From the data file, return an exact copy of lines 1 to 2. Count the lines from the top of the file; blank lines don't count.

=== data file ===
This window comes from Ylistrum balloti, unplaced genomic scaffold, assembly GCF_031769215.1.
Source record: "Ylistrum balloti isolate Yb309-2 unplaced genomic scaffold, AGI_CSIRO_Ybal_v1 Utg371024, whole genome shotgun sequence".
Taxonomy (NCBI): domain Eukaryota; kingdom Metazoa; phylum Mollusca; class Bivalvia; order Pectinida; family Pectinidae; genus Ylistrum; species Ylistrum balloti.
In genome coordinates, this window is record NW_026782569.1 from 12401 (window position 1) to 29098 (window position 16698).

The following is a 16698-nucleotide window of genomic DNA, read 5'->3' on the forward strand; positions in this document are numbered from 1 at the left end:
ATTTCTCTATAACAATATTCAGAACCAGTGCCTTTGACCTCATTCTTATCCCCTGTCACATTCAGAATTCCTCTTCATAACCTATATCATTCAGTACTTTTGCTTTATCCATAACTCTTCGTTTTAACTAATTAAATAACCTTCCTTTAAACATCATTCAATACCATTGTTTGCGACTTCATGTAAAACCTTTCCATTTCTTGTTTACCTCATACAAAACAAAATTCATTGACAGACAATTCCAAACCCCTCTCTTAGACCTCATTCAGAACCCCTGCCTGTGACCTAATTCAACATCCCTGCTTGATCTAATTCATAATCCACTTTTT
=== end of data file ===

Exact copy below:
This window comes from Ylistrum balloti, unplaced genomic scaffold, assembly GCF_031769215.1.
Source record: "Ylistrum balloti isolate Yb309-2 unplaced genomic scaffold, AGI_CSIRO_Ybal_v1 Utg371024, whole genome shotgun sequence".